Superintendent of Public Instruction Cindy Hill talks about her decision to file a constitutional challenge to Senate File 104 at the Wyoming State Capitol in Cheyenne, Wyo., on Jan. 29. --Miranda Grubbs/Wyoming Tribune Eagle/AP
Cheyenne, WY (KGWN/AP) - Wyoming District judge Thomas Campbell in Cheyenne, has entered a formal order finding that the bulk of a state law that passed last year stripping most duties from the state Superintendent of Public Instruction Cindy Hill is unconstitutional.
Friday's order apparently removes the last barrier to Supt. Hill returning to run the Wyoming Department of Education.
Campbell's order follows a decision the Wyoming Supreme Court entered early this year that found the law unconstitutional. Hill has pressed the legal challenge to the law.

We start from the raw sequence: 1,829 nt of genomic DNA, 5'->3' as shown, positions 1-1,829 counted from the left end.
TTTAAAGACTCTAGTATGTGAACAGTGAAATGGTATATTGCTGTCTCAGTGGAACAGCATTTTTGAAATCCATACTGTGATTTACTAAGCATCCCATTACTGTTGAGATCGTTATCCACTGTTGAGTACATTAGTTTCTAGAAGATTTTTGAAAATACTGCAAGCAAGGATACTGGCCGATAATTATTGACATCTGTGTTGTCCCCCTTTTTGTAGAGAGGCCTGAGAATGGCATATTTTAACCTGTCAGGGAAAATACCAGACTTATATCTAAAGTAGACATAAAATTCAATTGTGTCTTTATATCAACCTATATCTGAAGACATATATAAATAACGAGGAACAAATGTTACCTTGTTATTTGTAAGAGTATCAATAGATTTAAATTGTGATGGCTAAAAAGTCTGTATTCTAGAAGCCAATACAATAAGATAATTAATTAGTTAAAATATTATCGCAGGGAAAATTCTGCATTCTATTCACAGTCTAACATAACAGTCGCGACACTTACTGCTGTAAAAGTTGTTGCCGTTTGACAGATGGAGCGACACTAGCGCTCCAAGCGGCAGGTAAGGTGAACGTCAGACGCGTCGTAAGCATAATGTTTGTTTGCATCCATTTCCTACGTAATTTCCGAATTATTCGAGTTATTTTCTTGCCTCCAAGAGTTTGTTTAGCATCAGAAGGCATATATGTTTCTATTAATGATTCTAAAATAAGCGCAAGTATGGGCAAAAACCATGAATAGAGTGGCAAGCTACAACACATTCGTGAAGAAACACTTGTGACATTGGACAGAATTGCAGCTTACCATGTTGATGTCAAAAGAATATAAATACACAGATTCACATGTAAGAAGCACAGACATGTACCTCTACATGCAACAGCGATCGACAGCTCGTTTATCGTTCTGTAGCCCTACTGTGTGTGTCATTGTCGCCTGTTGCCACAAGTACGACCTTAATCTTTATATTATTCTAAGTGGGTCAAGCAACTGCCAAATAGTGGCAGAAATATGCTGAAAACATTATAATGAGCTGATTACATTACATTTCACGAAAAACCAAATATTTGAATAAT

Campbell upheld five minor portions of the law, including that the superintendent prepare an annual report on the status of the state school system.
Wyoming Atty. General General Peter Michael said if Hill agreed to the five portions upheld by the Supreme Court she could return to work.
Hill refused saying It’s not negotiable. The constitution’s not negotiable,”
Governor Matt Mead issued the following statement shortly after the judge's ruling was announced:
“The State of Wyoming requested an expeditious resolution to this matter - with the goal of moving forward from the Supreme Court decision as quickly as possible. The Superintendent had the opportunity to assume leadership of the Wyoming Department of Education for several weeks while reserving all her arguments. She refused to return. I am pleased the Court has issued an order that brings finality to this matter.”
Hill says she will return to work 8am Monday morning.
The status of Richard Crandall, Director of the Wyoming Department of Education is unknown at this time.